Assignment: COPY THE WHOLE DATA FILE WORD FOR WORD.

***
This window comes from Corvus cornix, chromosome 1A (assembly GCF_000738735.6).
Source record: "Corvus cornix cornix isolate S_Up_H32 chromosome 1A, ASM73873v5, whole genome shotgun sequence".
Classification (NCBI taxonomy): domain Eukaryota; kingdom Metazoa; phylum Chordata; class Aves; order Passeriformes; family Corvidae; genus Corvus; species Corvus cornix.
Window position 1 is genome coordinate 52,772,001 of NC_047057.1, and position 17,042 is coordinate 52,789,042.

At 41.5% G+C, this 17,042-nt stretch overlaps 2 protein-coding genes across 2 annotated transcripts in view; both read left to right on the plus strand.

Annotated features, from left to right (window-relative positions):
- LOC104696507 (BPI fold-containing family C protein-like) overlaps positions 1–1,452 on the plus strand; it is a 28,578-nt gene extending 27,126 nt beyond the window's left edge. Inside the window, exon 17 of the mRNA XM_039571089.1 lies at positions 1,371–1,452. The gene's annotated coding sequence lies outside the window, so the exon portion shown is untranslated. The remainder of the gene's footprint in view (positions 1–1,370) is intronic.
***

This window comes from Corvus cornix, chromosome 1A (assembly GCF_000738735.6).
Source record: "Corvus cornix cornix isolate S_Up_H32 chromosome 1A, ASM73873v5, whole genome shotgun sequence".
Classification (NCBI taxonomy): domain Eukaryota; kingdom Metazoa; phylum Chordata; class Aves; order Passeriformes; family Corvidae; genus Corvus; species Corvus cornix.
Window position 1 is genome coordinate 52,772,001 of NC_047057.1, and position 17,042 is coordinate 52,789,042.

At 41.5% G+C, this 17,042-nt stretch overlaps 2 protein-coding genes across 2 annotated transcripts in view; both read left to right on the plus strand.

Annotated features, from left to right (window-relative positions):
- LOC104696507 (BPI fold-containing family C protein-like) overlaps positions 1–1,452 on the plus strand; it is a 28,578-nt gene extending 27,126 nt beyond the window's left edge. Inside the window, exon 17 of the mRNA XM_039571089.1 lies at positions 1,371–1,452. The gene's annotated coding sequence lies outside the window, so the exon portion shown is untranslated. The remainder of the gene's footprint in view (positions 1–1,370) is intronic.